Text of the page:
Around 22, I decided I couldn’t stay. Life was too chilled out. I went to the University of Kent, based in Canterbury about 250 miles east of Cornwall. I think, this is where I experienced true multiculturalism. In Canterbury people did everything (sports, dinners, art galleries, invited other religions to religious festivals) everyone mixed with everyone and everyone seemed to dress really well, but without showing off branded clothes. It was very middle class in my opinion, it didn’t try to hide it. Canterbury was also a very progressive place, many protests, social justice movements, political groups could be found, Philosophy and Politics was debated in pubs and bars, perhaps owing to the 3 universities placed in this small city of just 200/300k people. I lived here for three years during my degree, afterwards I went back to Cornwall for so I could work out my next move. I’d picked up a slight accent, folk now thought I was one of those posh people, would ask if I went to school in Eton.

I now live in the South west of London, people drive expensive cars, most 2 bedroom houses are worth over a million. After being here for 4 months, I’m struggling to see a culture. People seem to go to work, finish, and then just go home. People seem exhausted from work and travel everyday, like they have no time for culture. I’ve been getting to know some people around my area, and life seems to evolve around having a few drinks on a Friday after work, or going to the occasional event that pops up here and there. There is a fair ground in central London at the moment called Winter Wonderland, this seems to be the highlight of the last few weeks for many people.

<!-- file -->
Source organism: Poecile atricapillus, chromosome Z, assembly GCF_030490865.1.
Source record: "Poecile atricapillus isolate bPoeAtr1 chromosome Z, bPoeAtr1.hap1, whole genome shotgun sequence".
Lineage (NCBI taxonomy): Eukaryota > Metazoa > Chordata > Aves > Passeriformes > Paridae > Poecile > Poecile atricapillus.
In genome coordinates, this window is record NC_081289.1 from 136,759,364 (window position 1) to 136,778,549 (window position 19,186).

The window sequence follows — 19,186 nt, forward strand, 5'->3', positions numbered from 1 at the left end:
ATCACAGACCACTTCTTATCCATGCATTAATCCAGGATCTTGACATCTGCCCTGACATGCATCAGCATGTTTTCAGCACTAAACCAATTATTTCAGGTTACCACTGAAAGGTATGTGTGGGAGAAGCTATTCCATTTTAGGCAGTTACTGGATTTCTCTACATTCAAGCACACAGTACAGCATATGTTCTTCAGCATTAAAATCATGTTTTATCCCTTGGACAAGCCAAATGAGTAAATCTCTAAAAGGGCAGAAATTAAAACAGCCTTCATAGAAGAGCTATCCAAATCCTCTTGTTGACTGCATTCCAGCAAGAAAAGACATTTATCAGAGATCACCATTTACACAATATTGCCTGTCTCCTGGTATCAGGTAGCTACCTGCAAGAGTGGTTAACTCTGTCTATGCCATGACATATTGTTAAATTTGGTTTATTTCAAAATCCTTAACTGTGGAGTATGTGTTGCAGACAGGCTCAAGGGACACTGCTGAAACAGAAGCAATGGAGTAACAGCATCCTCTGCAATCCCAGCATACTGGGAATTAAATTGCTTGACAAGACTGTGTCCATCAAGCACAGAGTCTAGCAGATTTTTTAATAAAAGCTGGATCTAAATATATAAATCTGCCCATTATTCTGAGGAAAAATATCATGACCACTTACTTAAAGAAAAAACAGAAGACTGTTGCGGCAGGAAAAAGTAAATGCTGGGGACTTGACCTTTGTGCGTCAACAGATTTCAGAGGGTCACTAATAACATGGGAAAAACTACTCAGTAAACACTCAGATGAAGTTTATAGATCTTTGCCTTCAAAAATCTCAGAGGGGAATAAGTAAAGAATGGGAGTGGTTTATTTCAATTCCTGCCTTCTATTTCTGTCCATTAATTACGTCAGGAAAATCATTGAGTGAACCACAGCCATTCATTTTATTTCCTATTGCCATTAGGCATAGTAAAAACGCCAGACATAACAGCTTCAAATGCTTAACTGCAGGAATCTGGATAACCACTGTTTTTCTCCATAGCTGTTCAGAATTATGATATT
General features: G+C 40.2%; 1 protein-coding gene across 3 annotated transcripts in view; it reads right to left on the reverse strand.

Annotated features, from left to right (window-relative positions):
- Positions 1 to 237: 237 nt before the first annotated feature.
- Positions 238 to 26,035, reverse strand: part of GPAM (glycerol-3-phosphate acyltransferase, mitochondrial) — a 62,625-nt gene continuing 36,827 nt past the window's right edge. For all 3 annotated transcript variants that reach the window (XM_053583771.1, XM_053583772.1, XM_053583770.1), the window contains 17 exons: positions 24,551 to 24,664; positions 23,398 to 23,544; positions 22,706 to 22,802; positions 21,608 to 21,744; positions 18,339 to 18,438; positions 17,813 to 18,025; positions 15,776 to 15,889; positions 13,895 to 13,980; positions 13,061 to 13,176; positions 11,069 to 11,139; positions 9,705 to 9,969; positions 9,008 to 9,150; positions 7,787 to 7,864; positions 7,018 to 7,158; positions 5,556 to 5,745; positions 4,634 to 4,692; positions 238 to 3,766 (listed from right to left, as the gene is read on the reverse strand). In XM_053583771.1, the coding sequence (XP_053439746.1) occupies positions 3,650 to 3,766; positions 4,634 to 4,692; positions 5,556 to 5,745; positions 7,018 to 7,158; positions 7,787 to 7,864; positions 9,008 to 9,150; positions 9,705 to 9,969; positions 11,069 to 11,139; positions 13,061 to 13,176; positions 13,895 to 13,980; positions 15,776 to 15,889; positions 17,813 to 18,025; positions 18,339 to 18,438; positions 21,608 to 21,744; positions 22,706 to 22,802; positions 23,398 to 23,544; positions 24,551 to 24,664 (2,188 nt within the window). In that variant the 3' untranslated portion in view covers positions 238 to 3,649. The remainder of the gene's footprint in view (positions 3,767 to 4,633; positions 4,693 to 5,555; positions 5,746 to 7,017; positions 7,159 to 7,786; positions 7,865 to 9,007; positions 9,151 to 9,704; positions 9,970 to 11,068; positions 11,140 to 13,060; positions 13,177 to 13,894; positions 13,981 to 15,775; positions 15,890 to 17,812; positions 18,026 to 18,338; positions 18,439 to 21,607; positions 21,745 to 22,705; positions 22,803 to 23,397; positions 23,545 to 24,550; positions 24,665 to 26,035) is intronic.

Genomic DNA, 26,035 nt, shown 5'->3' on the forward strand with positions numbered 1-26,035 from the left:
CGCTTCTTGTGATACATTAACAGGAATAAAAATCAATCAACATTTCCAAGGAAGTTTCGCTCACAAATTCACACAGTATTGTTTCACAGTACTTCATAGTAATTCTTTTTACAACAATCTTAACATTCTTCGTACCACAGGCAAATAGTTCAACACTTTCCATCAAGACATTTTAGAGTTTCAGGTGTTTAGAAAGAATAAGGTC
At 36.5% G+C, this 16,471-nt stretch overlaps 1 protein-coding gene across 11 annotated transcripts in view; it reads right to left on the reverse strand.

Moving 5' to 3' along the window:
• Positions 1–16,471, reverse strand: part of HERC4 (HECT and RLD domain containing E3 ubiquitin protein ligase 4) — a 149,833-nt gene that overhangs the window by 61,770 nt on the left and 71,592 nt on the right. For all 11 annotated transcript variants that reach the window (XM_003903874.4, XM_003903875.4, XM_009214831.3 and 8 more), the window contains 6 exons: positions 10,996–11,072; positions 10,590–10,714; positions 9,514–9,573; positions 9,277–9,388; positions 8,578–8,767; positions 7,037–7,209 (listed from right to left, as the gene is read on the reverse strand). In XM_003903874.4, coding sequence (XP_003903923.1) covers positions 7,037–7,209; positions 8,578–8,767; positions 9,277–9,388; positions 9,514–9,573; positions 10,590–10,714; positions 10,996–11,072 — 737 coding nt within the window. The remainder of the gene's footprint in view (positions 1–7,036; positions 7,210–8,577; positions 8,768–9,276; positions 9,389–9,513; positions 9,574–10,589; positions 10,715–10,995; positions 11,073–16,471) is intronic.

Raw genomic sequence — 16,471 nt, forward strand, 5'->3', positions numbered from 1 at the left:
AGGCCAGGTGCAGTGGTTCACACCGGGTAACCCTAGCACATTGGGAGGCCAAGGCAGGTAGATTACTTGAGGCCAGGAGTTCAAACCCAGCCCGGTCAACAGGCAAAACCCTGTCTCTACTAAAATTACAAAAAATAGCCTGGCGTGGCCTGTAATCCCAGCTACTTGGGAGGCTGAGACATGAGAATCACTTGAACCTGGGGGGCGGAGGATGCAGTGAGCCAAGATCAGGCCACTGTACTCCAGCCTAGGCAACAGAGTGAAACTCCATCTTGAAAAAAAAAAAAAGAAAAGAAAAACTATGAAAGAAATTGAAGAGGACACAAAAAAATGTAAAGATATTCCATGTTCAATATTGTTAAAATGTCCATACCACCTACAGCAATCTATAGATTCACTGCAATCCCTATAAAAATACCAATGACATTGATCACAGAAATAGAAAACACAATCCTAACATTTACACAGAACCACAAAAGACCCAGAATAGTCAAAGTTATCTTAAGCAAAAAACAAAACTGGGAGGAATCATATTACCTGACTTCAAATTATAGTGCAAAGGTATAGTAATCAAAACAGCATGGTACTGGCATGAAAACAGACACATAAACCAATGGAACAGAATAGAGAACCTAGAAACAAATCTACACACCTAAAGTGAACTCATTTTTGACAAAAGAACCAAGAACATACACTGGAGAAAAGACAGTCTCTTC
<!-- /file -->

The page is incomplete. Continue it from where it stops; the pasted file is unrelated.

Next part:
So there is my experience so far of lifestyle in this country. I’d like to say I have never lived above London, so I have no idea of the north. However from just living in the south, areas just 50 miles away have huge differences in lifestyle and culture. There is so much more detail too in the differences but then I’d just be typing forever, you get the gist.


It’s very interesting! Thank you indeed!

I guess there are many stereotypes regarding ‘the typical English lifestyle’, mostly perceived as per novels depicting the same. Speaking from personal experience, our typical English lifestyle is somewhat like this: Me, my husband and two kids live together in our small villa house in a city in the south west corner of England. There’s a courtyard-cum-garden-cum-vegetable patch at the back where the kids play in the evenings when it is not too cold, along with their neighborhood playmates (all the kids generally make a beeline towards our place to play since our garden is a wee bit bigger than the others in the area).